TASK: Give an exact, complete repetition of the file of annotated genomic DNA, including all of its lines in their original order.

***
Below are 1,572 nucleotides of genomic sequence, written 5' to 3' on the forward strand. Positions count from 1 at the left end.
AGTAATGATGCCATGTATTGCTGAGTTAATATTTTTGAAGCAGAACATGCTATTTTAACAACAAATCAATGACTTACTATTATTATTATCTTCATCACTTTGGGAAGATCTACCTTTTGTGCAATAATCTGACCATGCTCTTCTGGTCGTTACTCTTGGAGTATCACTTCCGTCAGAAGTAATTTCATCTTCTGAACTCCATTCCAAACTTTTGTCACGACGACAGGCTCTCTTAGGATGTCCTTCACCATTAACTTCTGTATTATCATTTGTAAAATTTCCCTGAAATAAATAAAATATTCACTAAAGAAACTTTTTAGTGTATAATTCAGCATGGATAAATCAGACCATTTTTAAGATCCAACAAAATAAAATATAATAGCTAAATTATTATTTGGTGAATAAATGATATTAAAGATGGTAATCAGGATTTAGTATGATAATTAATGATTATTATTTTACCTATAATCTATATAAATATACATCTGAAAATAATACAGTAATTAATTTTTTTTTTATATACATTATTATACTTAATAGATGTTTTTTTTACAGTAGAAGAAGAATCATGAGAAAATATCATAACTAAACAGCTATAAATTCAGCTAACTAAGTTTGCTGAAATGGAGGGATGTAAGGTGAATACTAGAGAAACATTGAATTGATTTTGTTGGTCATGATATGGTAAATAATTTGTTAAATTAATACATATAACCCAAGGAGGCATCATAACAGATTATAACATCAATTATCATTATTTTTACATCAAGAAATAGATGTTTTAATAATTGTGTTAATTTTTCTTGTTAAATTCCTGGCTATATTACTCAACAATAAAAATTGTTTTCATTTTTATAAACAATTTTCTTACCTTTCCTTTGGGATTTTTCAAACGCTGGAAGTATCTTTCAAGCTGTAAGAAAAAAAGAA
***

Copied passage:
Below are 1,572 nucleotides of genomic sequence, written 5' to 3' on the forward strand. Positions count from 1 at the left end.
AGTAATGATGCCATGTATTGCTGAGTTAATATTTTTGAAGCAGAACATGCTATTTTAACAACAAATCAATGACTTACTATTATTATTATCTTCATCACTTTGGGAAGATCTACCTTTTGTGCAATAATCTGACCATGCTCTTCTGGTCGTTACTCTTGGAGTATCACTTCCGTCAGAAGTAATTTCATCTTCTGAACTCCATTCCAAACTTTTGTCACGACGACAGGCTCTCTTAGGATGTCCTTCACCATTAACTTCTGTATTATCATTTGTAAAATTTCCCTGAAATAAATAAAATATTCACTAAAGAAACTTTTTAGTGTATAATTCAGCATGGATAAATCAGACCATTTTTAAGATCCAACAAAATAAAATATAATAGCTAAATTATTATTTGGTGAATAAATGATATTAAAGATGGTAATCAGGATTTAGTATGATAATTAATGATTATTATTTTACCTATAATCTATATAAATATACATCTGAAAATAATACAGTAATTAATTTTTTTTTTATATACATTATTATACTTAATAGATGTTTTTTTTACAGTAGAAGAAGAATCATGAGAAAATATCATAACTAAACAGCTATAAATTCAGCTAACTAAGTTTGCTGAAATGGAGGGATGTAAGGTGAATACTAGAGAAACATTGAATTGATTTTGTTGGTCATGATATGGTAAATAATTTGTTAAATTAATACATATAACCCAAGGAGGCATCATAACAGATTATAACATCAATTATCATTATTTTTACATCAAGAAATAGATGTTTTAATAATTGTGTTAATTTTTCTTGTTAAATTCCTGGCTATATTACTCAACAATAAAAATTGTTTTCATTTTTATAAACAATTTTCTTACCTTTCCTTTGGGATTTTTCAAACGCTGGAAGTATCTTTCAAGCTGTAAGAAAAAAAGAA